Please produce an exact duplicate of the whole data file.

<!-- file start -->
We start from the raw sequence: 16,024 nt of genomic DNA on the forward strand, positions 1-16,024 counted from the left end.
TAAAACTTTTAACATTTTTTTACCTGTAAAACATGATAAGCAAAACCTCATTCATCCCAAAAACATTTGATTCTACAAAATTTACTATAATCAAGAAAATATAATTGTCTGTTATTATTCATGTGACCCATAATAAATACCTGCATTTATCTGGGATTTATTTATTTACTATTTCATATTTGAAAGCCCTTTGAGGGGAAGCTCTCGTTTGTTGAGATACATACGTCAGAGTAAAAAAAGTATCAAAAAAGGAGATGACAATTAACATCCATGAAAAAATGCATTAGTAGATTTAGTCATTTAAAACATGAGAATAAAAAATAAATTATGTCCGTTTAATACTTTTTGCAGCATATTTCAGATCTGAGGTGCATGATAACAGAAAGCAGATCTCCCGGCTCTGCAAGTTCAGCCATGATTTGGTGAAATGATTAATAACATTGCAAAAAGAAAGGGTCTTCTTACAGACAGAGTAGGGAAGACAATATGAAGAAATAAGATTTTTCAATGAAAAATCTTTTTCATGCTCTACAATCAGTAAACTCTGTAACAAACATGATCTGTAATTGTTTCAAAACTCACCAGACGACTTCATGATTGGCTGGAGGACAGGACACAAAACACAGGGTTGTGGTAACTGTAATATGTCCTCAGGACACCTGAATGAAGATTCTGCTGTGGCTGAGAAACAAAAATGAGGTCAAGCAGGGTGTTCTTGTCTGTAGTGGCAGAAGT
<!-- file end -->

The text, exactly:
We start from the raw sequence: 16,024 nt of genomic DNA on the forward strand, positions 1-16,024 counted from the left end.
TAAAACTTTTAACATTTTTTTACCTGTAAAACATGATAAGCAAAACCTCATTCATCCCAAAAACATTTGATTCTACAAAATTTACTATAATCAAGAAAATATAATTGTCTGTTATTATTCATGTGACCCATAATAAATACCTGCATTTATCTGGGATTTATTTATTTACTATTTCATATTTGAAAGCCCTTTGAGGGGAAGCTCTCGTTTGTTGAGATACATACGTCAGAGTAAAAAAAGTATCAAAAAAGGAGATGACAATTAACATCCATGAAAAAATGCATTAGTAGATTTAGTCATTTAAAACATGAGAATAAAAAATAAATTATGTCCGTTTAATACTTTTTGCAGCATATTTCAGATCTGAGGTGCATGATAACAGAAAGCAGATCTCCCGGCTCTGCAAGTTCAGCCATGATTTGGTGAAATGATTAATAACATTGCAAAAAGAAAGGGTCTTCTTACAGACAGAGTAGGGAAGACAATATGAAGAAATAAGATTTTTCAATGAAAAATCTTTTTCATGCTCTACAATCAGTAAACTCTGTAACAAACATGATCTGTAATTGTTTCAAAACTCACCAGACGACTTCATGATTGGCTGGAGGACAGGACACAAAACACAGGGTTGTGGTAACTGTAATATGTCCTCAGGACACCTGAATGAAGATTCTGCTGTGGCTGAGAAACAAAAATGAGGTCAAGCAGGGTGTTCTTGTCTGTAGTGGCAGAAGT